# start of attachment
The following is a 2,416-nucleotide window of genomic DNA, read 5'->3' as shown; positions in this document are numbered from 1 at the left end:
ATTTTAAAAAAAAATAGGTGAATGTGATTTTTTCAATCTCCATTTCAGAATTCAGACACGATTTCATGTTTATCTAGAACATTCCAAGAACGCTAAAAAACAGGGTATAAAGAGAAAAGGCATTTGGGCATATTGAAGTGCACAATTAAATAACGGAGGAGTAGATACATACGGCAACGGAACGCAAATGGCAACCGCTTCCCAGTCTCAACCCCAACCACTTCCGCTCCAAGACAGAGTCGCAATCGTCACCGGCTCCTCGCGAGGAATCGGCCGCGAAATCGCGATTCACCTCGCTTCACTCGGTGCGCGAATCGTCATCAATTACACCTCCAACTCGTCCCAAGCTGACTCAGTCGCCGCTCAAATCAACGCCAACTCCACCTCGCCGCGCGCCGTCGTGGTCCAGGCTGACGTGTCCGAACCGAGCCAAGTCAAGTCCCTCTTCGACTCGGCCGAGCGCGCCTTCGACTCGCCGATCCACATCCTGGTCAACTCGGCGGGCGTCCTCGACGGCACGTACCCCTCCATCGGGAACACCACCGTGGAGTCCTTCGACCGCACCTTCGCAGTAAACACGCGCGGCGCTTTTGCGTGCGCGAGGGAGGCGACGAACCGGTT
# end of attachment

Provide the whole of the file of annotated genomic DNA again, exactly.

The following is a 2,416-nucleotide window of genomic DNA, read 5'->3' as shown; positions in this document are numbered from 1 at the left end:
ATTTTAAAAAAAAATAGGTGAATGTGATTTTTTCAATCTCCATTTCAGAATTCAGACACGATTTCATGTTTATCTAGAACATTCCAAGAACGCTAAAAAACAGGGTATAAAGAGAAAAGGCATTTGGGCATATTGAAGTGCACAATTAAATAACGGAGGAGTAGATACATACGGCAACGGAACGCAAATGGCAACCGCTTCCCAGTCTCAACCCCAACCACTTCCGCTCCAAGACAGAGTCGCAATCGTCACCGGCTCCTCGCGAGGAATCGGCCGCGAAATCGCGATTCACCTCGCTTCACTCGGTGCGCGAATCGTCATCAATTACACCTCCAACTCGTCCCAAGCTGACTCAGTCGCCGCTCAAATCAACGCCAACTCCACCTCGCCGCGCGCCGTCGTGGTCCAGGCTGACGTGTCCGAACCGAGCCAAGTCAAGTCCCTCTTCGACTCGGCCGAGCGCGCCTTCGACTCGCCGATCCACATCCTGGTCAACTCGGCGGGCGTCCTCGACGGCACGTACCCCTCCATCGGGAACACCACCGTGGAGTCCTTCGACCGCACCTTCGCAGTAAACACGCGCGGCGCTTTTGCGTGCGCGAGGGAGGCGACGAACCGGTT